[foaf-protocols] P2P FOAF search

Melvin Carvalho melvincarvalho at gmail.com
Sun Jun 14 12:41:53 CEST 2009

On Thu, Jun 11, 2009 at 12:34 PM, Luke Maurits<luke at maurits.id.au> wrote:
> Okay!  Time to make some of the ideas that have been floating around a
> bit more concrete!
> Here's a sort of "meta-protocol", a very high level description of the
> overall system which could be implemented in countless ways.  We can
> work our way up from small scale implementations up to betters ones,
> some of which could eventually become the actual standard protocols:
> ----------
> P2P FOAF search Meta Protocol 0.1
> The NETWORK is composed of a number of NODES.
> Each NODE is a software agent which has:
> 1) A STORE of RDF triples relevant to a set of foaf:People
> 2) A LIST of other NODES which it has the ability to send MESSAGES to.
> Each MESSAGE has:
> 1) A TYPE
> 2) A finite number of PARAMETERS (key/value pairs)
> 3) A BODY
> (think of these as being analagous to the method, headers and entity of
> a HTTP request)
> We define two TYPES of MESSAGE:
> 1) SEARCH messages which contain:
>  i) An "origin" PARAMETER whose value is some set of information
> sufficient to enable sending a MESSAGE to a NODE ii) A "ttl" PARAMETER
> whose value is a non-negative integer iii) A "searchid" PARAMETER whose
> value is a 128 bit string. iv) A BODY which is some representation of
> (perhaps but not necessarily a literal string) a SPARQL query
> 2) RESPONSE messages which contain:
>  i) A "searchid" PARAMETER whose value is a 128 bit string.
>  ii) A BODY which is some representation of a set of RDF triples
> relevant to a foaf:Person
> The behaviour of the NODES is as follows:
> To search for information about a foaf:Person, the NODE constructs a
> 1) An "origin" PARAMETER specifying its own contact details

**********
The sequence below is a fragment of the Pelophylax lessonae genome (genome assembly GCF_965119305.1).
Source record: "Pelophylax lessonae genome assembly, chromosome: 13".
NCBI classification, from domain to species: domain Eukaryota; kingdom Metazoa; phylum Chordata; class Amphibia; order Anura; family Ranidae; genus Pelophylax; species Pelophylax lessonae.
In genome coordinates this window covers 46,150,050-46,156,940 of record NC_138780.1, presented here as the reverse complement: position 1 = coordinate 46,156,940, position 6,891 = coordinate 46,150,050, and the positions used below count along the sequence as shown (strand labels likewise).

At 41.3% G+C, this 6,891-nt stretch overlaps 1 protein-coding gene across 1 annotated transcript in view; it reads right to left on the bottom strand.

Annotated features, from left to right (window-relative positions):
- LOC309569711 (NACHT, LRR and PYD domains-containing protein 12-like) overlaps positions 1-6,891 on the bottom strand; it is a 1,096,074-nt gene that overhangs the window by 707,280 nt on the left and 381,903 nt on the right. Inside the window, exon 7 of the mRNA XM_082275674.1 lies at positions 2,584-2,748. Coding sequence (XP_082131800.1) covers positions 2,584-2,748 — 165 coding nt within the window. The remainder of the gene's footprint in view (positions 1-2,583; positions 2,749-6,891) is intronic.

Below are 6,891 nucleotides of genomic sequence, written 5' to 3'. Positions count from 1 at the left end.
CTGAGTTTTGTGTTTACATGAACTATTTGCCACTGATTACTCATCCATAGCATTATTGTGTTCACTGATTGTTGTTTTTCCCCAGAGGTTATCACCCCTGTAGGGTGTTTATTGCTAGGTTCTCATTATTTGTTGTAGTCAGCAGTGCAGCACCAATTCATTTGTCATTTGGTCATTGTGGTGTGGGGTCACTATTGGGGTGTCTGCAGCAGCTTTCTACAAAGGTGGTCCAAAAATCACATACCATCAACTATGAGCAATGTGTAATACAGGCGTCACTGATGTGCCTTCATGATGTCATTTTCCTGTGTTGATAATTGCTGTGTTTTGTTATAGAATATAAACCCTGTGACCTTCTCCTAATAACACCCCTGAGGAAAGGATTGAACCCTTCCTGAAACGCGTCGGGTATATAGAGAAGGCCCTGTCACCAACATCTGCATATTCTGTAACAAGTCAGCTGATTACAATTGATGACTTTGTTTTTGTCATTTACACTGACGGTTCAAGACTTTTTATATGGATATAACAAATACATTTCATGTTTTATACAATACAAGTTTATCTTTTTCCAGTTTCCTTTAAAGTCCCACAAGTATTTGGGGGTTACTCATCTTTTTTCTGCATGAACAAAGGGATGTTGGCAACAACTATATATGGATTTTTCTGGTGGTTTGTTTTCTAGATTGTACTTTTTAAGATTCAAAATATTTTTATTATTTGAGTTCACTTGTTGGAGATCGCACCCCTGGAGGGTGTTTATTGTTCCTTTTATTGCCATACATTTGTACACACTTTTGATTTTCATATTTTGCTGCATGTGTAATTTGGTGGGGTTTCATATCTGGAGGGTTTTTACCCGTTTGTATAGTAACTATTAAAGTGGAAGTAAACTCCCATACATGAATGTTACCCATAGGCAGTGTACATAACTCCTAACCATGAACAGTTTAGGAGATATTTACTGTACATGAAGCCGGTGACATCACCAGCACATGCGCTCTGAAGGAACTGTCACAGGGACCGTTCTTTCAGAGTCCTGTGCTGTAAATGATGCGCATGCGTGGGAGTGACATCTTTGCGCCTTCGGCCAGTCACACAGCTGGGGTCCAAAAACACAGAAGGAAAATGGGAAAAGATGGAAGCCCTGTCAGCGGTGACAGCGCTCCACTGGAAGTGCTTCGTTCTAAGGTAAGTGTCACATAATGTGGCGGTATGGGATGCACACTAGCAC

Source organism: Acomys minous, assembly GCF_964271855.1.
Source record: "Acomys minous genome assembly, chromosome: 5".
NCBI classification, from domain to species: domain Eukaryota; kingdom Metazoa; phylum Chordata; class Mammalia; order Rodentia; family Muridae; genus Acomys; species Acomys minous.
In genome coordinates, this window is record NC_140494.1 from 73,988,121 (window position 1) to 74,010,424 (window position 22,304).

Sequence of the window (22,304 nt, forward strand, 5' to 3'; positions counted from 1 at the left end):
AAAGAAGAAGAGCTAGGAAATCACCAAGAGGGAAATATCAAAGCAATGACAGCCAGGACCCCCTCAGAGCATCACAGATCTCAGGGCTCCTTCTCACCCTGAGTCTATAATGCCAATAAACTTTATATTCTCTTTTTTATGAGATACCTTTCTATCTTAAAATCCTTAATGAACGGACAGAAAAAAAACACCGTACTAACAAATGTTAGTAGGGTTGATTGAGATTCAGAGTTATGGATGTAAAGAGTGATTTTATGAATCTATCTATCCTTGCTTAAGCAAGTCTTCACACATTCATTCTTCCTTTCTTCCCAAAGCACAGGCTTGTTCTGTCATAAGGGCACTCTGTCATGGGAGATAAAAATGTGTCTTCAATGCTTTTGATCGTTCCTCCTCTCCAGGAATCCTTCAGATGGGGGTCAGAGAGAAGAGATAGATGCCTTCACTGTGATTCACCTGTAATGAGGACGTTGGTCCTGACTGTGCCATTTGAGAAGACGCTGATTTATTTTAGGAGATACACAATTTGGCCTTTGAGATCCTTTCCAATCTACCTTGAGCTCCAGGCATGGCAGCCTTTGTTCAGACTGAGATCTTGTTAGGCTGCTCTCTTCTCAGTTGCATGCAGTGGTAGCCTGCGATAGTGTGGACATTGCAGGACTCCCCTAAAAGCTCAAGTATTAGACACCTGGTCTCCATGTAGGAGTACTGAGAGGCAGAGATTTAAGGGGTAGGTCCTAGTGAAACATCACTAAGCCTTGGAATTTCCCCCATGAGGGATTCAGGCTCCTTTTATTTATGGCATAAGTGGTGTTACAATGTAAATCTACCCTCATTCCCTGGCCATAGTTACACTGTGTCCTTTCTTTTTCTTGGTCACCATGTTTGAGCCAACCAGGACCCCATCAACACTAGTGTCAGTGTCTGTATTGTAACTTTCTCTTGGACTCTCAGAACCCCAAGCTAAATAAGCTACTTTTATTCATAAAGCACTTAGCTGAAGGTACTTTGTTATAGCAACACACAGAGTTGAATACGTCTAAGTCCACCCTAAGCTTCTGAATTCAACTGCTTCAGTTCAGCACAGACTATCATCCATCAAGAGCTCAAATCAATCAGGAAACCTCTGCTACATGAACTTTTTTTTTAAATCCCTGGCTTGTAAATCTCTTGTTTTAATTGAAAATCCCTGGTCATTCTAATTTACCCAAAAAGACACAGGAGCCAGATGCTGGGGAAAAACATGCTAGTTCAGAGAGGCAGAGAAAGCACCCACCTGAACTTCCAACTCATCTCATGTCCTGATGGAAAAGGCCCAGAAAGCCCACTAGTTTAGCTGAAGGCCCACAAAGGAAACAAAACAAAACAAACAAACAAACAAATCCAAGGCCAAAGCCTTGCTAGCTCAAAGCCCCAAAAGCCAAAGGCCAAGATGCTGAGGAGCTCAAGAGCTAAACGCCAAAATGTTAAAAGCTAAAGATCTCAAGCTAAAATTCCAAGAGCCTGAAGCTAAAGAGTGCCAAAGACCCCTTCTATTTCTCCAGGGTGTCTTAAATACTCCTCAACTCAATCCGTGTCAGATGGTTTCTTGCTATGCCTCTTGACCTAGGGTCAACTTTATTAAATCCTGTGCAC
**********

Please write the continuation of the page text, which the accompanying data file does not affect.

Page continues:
> 2) A "ttl" PARAMETER of some fixed positive integer
> 3) A random "searchid" PARAMETER
> 3) A BODY which is a representation of a SPARQL query for retrieving
> the desired information
> and sends this MESSAGE to some subset of the NODES in its LIST.
> The NODE then listens for RESPONSE MESSAGE from other NODES which have
> a "searchid" PARAMETER matching that of the SEARCH MESSAGE it sent.
> For each such RESPONSE MESSAGE, the information contained in the BODY
> is added to the set of results for this search.  The listening ends
> after a fixed period of time has passed since the receipt of the last
> RESPONSE (or since the sending of the SEARCH if no RESPONSES are
> received).
> Upon receipt of a SEARCH MESSAGE from another NODE, a NODE may
> optionally (at its own discretion) convert the BODY of the SEARCH to a
> SPARQL query and apply that query to its STORE.  If the result set is
> non-empty, then the NODE may optionally (at its own discretion)
> construct a RESPONSE for each foaf:Person in the result set with:
> 1) A "searchid" PARAMETER whose value is the same value as the
> "searchid" PARAMETER of the SEARCH MESSAGE.
> 2) A BODY which is some representation of the the RDF triples
> pertaining to that foaf:Person
> and send that RESPONSE to the NODE specified by the SEARCH MESSAGE's
> "origin" PARAMETER.
> If the "ttl" PARAMETER of the SEARCH is non-zero, the NODE may then
> optionally (at its own discretion) send to some subset of the NODES in
> its LIST a SEARCH message which is identical to the one received with
> the exception that the value of the "ttl" PARAMETER is decremented by 1.
> ----------
> Things to note:
>  * The details of message transport are completely open, meaning the
> protocol could be implemented in many different ways (I'll sketch two
> below later).  Some client software could support multiple ways,
> effectively bridging what are technically distinct NETWORKS
>  * Responses to SEARCH messages are optional at every stage, so client
> software could filter them based on:
>     1) The value of the "origin" PARAMETER
>     2) Any property of the SPARQL query